Experiment your way to success
You should run experiments to assess the value of an idea. An idea often comes as a solution to a user’s pain/need.
Why experiment? 🔮
In all companies I have ever been in (from startups to enterprises), there have been plenty of ideas. The problem is to figure out what the best idea is, and spend the time on that.
Why can’t we just ask people or interview them? Well, people often do not behave the way they say they do…Instead validate your idea and learn in the fastest, cheapest way possible.
The traditional way of assessing ideas
Idea > Business Case > Senior Decision > Build > Measure success
In this model, a committee has to decide (with their knowledge and assumptions) if an idea is good after an innovation team presents their desktop research.
We don’t know if the committee members have sufficient knowledge. And neither do they. It is all based on their assumptions and experiences. As markets move fast, their knowledge and assumptions might be obsolete.
Working on a business case early in an idea assessment process is based on pure guesses. While it is beneficial to bear costs and benefits in the back of your mind, I have done many long and impressive business cases in my time to satisfy a need for numbers in a scenario about which we know almost nothing
The result is that the people working on an idea often get attached to it, making it harder to kill.
The experimental approach
In the experimental approach, we try to run simple experiments as fast as possible in order to learn if something is a good idea. Here the focus is on testing / failing fast
Idea > Measure (experiment) > Senior decision > Build
When you have run experiments and gained knowledge about an idea, this is the time to include senior management. Now they have real market data on which to base their decisions.
Focus on outcomes, not outputs
The way we measure performance should reflect the experimental approach: The focus of product development team should be on the outcome and not deliveries. If the team delivers something on time, budget and quality, but nobody wants to use it, we have wasted time and money.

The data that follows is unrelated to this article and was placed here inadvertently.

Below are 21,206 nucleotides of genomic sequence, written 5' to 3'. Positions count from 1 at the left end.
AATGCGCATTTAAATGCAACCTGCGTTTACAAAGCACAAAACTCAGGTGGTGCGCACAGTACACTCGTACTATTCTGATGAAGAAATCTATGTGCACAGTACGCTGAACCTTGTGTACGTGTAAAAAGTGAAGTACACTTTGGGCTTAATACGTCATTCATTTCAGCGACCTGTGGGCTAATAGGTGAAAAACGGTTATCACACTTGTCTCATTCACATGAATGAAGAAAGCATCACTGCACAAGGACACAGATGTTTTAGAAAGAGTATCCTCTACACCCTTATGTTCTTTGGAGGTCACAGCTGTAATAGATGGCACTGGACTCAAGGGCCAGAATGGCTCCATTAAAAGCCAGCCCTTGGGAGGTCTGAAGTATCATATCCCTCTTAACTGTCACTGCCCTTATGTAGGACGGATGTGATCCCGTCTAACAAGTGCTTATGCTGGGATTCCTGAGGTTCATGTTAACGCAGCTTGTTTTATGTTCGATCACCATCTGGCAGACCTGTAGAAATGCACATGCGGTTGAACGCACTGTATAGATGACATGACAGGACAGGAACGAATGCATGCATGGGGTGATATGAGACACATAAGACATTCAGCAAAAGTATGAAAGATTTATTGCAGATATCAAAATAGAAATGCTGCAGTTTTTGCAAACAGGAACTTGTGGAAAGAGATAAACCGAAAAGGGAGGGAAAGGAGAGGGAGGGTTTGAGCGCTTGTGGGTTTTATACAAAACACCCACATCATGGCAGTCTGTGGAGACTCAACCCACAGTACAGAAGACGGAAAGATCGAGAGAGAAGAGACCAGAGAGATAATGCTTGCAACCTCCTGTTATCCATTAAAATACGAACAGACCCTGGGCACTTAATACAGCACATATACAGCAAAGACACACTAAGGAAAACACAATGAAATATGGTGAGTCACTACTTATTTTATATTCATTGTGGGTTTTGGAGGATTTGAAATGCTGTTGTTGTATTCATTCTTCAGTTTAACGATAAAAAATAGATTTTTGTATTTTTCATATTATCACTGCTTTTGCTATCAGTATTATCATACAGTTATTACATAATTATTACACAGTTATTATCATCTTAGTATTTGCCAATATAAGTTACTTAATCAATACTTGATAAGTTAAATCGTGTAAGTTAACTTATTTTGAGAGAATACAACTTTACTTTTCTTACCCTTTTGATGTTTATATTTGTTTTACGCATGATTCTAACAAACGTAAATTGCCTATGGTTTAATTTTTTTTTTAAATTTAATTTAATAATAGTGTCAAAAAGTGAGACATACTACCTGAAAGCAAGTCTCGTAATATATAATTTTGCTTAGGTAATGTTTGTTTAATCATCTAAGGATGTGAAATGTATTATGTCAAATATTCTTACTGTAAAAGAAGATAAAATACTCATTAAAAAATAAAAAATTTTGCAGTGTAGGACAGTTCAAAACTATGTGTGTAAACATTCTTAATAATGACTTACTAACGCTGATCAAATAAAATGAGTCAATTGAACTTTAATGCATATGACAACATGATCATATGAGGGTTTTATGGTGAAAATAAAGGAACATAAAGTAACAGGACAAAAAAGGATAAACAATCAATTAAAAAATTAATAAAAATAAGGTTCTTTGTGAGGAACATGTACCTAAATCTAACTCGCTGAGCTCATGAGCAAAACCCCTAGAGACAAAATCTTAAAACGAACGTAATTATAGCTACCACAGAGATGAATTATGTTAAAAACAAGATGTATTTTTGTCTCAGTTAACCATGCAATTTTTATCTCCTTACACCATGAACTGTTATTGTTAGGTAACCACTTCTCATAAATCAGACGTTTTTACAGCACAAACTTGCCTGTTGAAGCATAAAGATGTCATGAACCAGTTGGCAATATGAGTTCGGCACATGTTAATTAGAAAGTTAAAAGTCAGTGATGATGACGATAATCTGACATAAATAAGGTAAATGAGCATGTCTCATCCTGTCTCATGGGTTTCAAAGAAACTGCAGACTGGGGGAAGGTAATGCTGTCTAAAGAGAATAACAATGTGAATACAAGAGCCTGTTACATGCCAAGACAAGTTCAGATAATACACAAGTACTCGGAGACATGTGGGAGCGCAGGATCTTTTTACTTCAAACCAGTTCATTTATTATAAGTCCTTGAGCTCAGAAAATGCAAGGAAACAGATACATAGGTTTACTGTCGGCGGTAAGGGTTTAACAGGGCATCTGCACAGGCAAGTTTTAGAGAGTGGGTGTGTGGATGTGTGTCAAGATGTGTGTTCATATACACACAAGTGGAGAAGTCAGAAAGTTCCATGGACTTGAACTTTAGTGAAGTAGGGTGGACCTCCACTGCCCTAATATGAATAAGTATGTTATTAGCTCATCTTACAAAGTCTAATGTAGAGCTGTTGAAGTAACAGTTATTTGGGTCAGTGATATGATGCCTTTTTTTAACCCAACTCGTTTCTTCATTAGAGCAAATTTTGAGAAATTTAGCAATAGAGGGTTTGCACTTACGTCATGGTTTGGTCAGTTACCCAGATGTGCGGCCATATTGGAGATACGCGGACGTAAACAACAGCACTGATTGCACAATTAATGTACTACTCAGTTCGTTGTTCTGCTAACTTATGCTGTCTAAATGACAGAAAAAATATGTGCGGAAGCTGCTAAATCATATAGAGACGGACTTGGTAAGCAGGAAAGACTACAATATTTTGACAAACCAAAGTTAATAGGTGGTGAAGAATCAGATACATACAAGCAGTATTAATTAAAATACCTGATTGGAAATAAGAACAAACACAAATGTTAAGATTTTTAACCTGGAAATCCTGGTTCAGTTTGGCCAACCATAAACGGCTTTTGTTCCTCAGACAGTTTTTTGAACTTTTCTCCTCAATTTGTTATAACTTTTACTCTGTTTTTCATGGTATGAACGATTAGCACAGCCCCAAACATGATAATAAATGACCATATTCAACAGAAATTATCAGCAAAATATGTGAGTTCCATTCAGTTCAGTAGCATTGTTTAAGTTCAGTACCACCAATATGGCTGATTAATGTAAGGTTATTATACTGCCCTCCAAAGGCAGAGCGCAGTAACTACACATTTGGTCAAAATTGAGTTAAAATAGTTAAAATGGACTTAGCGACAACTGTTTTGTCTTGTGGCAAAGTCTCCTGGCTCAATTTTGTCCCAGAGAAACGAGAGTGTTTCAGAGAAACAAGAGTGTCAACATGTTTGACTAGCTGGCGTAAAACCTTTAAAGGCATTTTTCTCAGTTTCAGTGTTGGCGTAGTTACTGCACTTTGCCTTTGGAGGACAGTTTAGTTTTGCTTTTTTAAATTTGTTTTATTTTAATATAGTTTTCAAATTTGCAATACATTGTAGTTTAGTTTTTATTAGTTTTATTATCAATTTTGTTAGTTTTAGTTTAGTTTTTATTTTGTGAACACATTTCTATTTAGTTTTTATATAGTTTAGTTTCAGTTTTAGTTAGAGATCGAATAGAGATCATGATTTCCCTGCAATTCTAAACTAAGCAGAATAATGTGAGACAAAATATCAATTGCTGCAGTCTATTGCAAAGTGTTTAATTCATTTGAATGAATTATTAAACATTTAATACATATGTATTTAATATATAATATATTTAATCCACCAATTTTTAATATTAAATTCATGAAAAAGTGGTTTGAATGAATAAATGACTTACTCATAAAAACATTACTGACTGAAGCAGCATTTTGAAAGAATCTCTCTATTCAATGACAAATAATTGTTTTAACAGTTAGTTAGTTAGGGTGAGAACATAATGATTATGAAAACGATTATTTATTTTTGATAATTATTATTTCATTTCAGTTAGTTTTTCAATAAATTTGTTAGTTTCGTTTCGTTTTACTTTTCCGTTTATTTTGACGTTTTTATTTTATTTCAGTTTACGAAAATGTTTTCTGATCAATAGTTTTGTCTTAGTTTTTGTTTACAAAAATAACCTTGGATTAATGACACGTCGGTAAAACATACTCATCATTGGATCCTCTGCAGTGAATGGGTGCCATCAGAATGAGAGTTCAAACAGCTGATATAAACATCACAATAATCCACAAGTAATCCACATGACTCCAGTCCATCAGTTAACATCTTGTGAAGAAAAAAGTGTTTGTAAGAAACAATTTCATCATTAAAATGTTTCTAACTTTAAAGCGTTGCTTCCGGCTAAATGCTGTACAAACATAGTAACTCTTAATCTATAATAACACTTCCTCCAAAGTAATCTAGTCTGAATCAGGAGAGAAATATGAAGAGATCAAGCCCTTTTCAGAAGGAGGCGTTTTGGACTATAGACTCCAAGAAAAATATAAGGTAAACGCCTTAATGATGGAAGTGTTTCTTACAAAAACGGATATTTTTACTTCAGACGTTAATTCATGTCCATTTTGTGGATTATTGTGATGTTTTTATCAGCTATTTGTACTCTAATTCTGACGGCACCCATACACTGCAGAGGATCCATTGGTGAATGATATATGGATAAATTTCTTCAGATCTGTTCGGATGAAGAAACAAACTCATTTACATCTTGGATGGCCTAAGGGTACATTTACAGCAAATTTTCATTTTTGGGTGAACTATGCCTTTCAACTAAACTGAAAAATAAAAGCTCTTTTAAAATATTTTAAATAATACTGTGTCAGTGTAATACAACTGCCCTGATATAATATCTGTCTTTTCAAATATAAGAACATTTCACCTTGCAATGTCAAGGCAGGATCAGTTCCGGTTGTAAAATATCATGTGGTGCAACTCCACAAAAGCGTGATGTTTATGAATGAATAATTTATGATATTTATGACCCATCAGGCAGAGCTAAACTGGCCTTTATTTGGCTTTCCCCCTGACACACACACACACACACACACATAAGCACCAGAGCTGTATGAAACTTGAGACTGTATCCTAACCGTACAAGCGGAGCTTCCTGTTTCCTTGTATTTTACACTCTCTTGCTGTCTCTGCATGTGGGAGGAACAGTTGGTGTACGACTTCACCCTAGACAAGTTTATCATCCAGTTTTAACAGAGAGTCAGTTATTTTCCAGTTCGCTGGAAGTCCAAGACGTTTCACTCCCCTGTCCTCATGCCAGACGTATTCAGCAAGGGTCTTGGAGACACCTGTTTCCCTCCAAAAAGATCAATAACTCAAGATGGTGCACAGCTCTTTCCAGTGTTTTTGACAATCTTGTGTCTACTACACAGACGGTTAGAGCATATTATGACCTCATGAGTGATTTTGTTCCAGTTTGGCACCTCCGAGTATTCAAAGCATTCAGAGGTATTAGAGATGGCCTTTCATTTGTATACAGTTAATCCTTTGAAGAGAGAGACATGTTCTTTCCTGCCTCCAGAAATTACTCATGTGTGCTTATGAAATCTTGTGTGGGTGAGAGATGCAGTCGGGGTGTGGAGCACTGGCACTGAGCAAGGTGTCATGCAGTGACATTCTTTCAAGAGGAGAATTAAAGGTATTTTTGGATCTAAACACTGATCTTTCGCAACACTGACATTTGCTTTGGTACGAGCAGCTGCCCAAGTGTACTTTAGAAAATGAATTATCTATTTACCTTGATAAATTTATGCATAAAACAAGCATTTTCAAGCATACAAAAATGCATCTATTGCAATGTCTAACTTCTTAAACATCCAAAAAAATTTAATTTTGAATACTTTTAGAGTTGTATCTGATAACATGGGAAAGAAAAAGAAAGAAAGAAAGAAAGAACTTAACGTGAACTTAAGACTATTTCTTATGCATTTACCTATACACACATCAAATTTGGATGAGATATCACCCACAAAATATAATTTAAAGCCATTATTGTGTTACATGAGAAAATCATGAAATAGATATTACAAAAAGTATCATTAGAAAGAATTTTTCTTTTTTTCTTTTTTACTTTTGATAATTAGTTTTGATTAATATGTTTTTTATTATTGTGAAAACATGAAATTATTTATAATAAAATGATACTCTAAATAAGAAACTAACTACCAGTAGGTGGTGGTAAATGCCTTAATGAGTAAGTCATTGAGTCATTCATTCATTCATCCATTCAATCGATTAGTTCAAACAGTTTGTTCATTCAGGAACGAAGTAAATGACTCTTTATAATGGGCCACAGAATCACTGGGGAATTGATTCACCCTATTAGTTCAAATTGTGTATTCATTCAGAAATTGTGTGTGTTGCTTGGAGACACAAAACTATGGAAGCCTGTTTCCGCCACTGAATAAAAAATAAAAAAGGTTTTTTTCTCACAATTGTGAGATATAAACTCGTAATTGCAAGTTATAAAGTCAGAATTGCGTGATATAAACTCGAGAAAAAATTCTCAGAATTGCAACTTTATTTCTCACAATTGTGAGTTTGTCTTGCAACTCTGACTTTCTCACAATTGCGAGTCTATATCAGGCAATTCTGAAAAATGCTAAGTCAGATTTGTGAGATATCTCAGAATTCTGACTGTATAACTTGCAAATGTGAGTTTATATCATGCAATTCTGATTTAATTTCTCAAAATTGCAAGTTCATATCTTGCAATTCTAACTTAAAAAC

A development team’s responsibility is not only to deliver code, but to run experiments to understand if something is a good idea; hereby identifying new opportunities and ultimately, ship a product that satisfy their customers’s needs.
How to experiment
The outside world often has a much larger effect on metrics than product changes do. Users can behave very differently depending on the day of week, the time of year, the weather (especially in the case of a travel company like Airbnb), or whether they learned about the website through an online ad or found the site organically.
Controlled experiments isolate the impact of the product change while controlling for the aforementioned external factors.
Different types of experiments
Running online experiments is very cheap, so running them early in a discovery process is an advantage. Run a kill experiment as fast as possible to validate your idea without getting too attached to it.
Will users buy it?
This experiment focuses on one thing only: Will users buy it?
To know if customers will buy it (use it), the experiment must follow certain principles to work: